Soon after, a car from the Autostrade came up and tried to figure out exactly what we needed since they couldn't understand us at the SOS box. At the same moment, a tow truck came and prepared to load us up! Chris had just called one of our Italian friends, Ciro and explained the situation. He then handed the phone to the tow truck driver and explained we needed to be towed to the base. He was familiar with the base and knew exactly what we needed to do. He explained the fees and just to put the car on the truck was €110 and an additional €1.30 per Kilometer! I was prepared for that because I saw that on some of my friend's Facebook posts this morning. Also, I knew that our insurance may reimburse us for the tow. Allora, he loaded up our car and we loaded into the tow truck. When we got in the truck, Ivan was dying to drive the it and wanted to push every button he saw. The driver let him press the buttons that worked the lights and such. He was very happy!
We went to the base and once we got in the gate (never a quick moment) we took it into the Autoport. Luckily Chris had Euro cash on him because that's all the tow truck drivers take. Then the driver said, (in Italian) "Hey, nothing for me? Caffe?" (He wanted a tip, that is the game of the southern Italian). So Chris gave him another 10 because that's all he had, and sent him on his way.
Then I took the kids over to the food court so Emily could start homework and Chris talked to the mechanics at the Autoport. Well, the belt snapped due to some bearings that went bad and caused the belt tensioner to also break. And at least it's a European car, right? So parts are easy to get, right? NO!
It's an American spec car, so all the parts have to be ordered from the US. That means it will take 10-15 days to receive the parts and who knows how much labor! (Mamma Mia!)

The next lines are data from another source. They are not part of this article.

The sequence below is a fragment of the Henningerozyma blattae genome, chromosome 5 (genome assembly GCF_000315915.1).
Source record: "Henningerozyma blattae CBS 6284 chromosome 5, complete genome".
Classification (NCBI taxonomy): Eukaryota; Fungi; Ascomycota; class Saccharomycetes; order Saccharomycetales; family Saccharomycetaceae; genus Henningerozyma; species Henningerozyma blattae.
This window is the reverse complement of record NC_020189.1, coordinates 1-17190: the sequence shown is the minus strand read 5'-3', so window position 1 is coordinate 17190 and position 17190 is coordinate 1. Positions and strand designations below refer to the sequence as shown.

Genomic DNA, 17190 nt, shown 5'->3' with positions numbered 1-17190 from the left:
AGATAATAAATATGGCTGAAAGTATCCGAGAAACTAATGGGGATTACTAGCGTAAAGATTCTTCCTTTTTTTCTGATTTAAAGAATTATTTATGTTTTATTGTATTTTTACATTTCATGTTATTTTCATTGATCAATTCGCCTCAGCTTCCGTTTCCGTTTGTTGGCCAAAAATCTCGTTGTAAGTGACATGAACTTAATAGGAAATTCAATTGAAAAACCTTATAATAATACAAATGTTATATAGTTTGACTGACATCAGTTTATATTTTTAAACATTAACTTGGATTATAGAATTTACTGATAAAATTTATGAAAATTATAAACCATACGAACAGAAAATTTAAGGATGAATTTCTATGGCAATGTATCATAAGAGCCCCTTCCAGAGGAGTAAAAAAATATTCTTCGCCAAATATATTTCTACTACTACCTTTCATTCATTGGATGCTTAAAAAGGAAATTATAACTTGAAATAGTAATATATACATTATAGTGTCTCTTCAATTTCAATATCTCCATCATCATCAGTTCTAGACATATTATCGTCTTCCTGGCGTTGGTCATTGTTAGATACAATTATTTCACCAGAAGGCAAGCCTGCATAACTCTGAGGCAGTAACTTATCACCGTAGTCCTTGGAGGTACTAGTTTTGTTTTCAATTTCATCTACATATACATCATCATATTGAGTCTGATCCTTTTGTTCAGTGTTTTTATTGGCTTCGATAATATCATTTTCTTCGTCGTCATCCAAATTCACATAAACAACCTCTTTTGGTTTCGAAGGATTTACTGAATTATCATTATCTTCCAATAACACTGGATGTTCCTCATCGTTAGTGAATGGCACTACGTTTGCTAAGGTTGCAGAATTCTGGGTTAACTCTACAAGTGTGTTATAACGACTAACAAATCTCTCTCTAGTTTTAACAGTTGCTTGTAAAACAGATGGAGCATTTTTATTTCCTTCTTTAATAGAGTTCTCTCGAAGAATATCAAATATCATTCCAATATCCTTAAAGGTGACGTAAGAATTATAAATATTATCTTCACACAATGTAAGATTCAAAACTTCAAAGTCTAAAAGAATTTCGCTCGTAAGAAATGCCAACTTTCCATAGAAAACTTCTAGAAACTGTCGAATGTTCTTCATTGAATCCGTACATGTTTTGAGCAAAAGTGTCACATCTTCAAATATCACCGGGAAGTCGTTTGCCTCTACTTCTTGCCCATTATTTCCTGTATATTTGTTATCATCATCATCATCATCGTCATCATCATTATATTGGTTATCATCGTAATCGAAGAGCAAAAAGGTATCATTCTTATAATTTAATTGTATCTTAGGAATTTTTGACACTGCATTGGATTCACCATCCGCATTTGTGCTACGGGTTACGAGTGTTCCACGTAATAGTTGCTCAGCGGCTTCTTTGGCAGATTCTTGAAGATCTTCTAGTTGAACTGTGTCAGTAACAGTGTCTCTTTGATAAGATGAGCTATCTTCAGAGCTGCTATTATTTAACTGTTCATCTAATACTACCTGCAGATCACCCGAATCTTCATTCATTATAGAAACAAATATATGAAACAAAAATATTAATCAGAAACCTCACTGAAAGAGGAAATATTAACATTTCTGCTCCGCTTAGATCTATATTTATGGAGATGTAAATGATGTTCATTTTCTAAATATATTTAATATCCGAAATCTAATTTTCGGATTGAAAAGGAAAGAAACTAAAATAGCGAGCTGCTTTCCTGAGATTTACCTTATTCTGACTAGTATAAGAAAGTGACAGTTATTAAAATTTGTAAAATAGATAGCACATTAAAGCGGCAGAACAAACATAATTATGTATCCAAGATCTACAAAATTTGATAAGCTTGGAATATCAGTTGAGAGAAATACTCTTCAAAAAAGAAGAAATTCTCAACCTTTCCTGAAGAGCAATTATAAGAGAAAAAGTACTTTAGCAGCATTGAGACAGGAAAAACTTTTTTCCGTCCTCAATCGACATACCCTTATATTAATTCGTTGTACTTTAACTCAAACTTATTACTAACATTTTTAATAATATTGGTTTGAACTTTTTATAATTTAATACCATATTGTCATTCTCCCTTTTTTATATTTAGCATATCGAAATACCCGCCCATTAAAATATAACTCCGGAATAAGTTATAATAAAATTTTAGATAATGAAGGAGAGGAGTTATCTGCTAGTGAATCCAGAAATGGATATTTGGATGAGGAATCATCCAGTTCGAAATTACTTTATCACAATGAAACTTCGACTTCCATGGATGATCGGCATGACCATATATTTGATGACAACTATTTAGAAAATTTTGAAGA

It just so happened that we also had Chris' Motorcycle on the base, so he had to drive to our hotel to get the car and pick us all up. While I was in Italian class this morning, Chris had done two baskets full of laundry and we also had a lot of other things in the car: laundry soap, umbrellas, school bags for all of us and all the other things you accumulate when you commute. So after we loaded up and fed dinner to everyone, we were FINALLY able to load up everything and go home in our second car.
We make it about 5 miles down the road, and the red STOP warning light and the temperature light come on in our second car!!! MAMMA MIA! Really? We pull into a Q8 gas station and Chris jumps out to investigate. The temperature light was on, but the car wasn't running hot, so we thought maybe it just needed coolant. We talk to the attendant at the gas station and he speaks a little english! YAY!
After some investigation they find that the car needed a whole liter of oil and liter of coolant. We fill up the fluids and are back on the road with no issue. Whew! We finally make it home! All in time to finish homework, go to bed and get up and do it all again in about 8 hours.
Although it's crazy that we had two breakdowns in two cars in a 6 hour window, I am thankful for many things! Our friends who never hesitate to help us translate (thanks Ciro and Kathy!), the woman who brought ice cold water to us on the side of the road, two friends that offered us an extra car, Emily winning TWO stuffed animals out of the claw game on base, one for herself and one for Ivan which cheered them up. That our second car was easily fixed. That our car did not break down when we were on vacation in Tuscany or in a bad part of town! That we were safe through the whole process!
This morning I safely made it to school with the kids! Thankful for the small miracles! :)